While many reporters have described President Trump’s aggrieved psychology, his phone call this morning on Fox & Friends gave outsiders unfiltered access to the sorts of rants he routinely imposes upon his staff. In the interview, Trump’s sense of persecution was so acute he was barely able to concentrate on an open invitation to tout his own success, the thing he does best. Asked to grade his presidency to date, Trump began by denouncing the “phony cloud” placed over his head by the deep state, briefly regained his balance to give himself an A+, and then returned to the calumnies inflicted upon him by his enemies in the media and the justice system. “A horrible group of deep-seated people,” he insisted, “are coming up with all sorts of phony charges against me and they’re not bringing up real charges against the other side.” Trump’s belief that his enemies, not he himself, should be the subject of legal investigation overwhelmed even his ability to boast about his great success.
But the most disturbing moment came at the very end, when Trump threatened to force the Department of Justice to adopt his own chosen priorities, ignoring the “phony” charges against him, and prosecuting the “real” ones against his opponents:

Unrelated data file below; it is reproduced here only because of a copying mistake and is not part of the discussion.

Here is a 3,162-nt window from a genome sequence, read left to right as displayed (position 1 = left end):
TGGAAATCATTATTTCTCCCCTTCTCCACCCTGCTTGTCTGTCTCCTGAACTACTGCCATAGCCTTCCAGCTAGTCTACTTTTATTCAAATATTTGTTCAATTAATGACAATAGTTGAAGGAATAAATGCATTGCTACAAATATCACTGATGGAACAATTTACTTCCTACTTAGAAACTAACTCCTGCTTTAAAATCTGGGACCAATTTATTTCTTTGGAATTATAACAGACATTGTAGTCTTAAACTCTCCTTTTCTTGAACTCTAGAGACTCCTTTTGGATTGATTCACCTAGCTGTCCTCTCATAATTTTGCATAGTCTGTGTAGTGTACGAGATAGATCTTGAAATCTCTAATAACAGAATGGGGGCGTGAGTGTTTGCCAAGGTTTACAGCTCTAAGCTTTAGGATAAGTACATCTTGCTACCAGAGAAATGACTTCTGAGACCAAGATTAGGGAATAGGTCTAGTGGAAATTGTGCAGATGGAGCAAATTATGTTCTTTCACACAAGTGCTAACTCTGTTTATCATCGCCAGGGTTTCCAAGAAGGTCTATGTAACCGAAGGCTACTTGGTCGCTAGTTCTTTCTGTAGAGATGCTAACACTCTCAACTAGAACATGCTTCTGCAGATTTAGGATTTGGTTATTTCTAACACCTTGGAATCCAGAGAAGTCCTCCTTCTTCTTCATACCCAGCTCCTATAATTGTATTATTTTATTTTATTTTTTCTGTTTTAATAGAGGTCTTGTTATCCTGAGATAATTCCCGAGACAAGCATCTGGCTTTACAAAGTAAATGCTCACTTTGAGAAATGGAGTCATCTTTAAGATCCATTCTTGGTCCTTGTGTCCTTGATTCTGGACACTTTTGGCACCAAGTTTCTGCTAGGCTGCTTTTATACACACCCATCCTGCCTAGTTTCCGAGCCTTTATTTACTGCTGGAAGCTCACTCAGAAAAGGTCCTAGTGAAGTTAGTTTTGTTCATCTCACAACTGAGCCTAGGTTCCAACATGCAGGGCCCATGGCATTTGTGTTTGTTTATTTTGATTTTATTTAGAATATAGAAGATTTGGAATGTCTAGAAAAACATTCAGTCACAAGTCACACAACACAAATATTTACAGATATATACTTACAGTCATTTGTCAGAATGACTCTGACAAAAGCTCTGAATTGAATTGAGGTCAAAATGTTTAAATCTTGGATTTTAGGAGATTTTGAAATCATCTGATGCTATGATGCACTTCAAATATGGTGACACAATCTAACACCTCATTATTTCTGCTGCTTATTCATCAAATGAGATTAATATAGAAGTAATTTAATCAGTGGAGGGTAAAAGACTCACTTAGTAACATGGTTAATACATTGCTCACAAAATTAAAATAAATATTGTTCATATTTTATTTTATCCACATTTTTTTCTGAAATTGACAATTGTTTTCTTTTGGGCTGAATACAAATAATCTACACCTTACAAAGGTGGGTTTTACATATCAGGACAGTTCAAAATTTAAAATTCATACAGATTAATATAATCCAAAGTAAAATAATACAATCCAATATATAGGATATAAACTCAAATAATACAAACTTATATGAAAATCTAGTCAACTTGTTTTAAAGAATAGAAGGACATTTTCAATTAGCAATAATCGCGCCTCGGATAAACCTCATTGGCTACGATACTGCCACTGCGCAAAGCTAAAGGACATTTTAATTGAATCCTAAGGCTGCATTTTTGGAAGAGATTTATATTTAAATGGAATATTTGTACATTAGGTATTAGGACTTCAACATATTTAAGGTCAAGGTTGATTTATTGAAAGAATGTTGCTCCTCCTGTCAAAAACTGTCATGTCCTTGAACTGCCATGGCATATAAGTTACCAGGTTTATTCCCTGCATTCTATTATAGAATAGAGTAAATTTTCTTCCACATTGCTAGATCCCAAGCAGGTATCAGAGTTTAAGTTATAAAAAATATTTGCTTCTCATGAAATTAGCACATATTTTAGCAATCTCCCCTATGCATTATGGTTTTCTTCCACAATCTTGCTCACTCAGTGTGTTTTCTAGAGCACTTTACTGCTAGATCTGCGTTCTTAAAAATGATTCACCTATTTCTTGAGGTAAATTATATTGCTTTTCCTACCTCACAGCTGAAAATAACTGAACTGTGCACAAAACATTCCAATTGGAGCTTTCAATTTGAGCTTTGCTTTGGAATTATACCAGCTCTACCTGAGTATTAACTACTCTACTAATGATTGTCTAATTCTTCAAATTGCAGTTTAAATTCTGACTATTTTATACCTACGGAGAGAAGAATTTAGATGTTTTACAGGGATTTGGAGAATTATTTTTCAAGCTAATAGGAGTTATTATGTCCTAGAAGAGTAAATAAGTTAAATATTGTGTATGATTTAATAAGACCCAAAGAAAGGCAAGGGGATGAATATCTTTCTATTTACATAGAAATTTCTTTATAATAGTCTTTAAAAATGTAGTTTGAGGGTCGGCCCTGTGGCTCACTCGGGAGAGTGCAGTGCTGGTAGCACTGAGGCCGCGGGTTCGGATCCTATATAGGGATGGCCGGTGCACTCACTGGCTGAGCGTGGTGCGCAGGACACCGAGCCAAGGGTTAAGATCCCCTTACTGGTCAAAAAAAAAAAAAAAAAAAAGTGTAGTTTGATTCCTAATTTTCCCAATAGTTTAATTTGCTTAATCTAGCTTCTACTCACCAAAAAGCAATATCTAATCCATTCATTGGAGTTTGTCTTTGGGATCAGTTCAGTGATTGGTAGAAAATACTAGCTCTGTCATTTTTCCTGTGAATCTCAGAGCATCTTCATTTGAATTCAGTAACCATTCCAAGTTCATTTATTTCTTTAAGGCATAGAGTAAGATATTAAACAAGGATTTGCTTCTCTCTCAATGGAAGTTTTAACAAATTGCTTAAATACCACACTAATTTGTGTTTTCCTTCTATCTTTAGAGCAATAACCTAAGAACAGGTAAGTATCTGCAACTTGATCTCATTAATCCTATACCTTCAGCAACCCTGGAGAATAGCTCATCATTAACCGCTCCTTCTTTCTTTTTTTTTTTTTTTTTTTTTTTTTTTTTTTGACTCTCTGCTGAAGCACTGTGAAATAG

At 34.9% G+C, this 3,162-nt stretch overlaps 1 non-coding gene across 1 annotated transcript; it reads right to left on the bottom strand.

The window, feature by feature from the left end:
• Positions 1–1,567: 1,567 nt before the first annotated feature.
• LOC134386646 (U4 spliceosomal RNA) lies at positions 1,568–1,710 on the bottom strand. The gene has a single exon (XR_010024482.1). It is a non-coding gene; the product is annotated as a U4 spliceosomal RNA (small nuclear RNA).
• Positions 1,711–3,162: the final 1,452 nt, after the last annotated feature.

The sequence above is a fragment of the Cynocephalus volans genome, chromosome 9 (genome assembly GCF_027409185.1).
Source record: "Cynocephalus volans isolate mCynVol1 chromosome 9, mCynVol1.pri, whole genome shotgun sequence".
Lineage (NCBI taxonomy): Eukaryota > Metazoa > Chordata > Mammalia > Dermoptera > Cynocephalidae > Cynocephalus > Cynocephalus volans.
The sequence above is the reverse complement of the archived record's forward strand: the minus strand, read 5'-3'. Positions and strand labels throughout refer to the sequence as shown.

You look at the corruption at the top of the FBI, it’s a disgrace. And our Justice Department – which I try and stay away from, but at some point I won’t – our Justice Department should be looking at that kind of stuff, not the nonsense of collusion with Russia. There is no collusion with me and everyone knows it.
At this point, astonishingly, the embarrassed hosts ushered Trump off the phone, insisting he must be busy — likely the only time in memory a “journalist” has cut short an interview with the president of the United States. Trump is making his intentions perfectly clear. He wants the Department of Justice to lock up his political opponents and witnesses to his misbehavior. And he wants it to stop investigating his own misdeeds. The Department of Justice is constructed around restraints designed to prevent any such interference, because the power to use federal law enforcement as a weapon to protect the president and his party, and to harass the opposition, is so terrifying it has to be prevented at all costs. Trump is, on national television, making existential threats to the rule of law.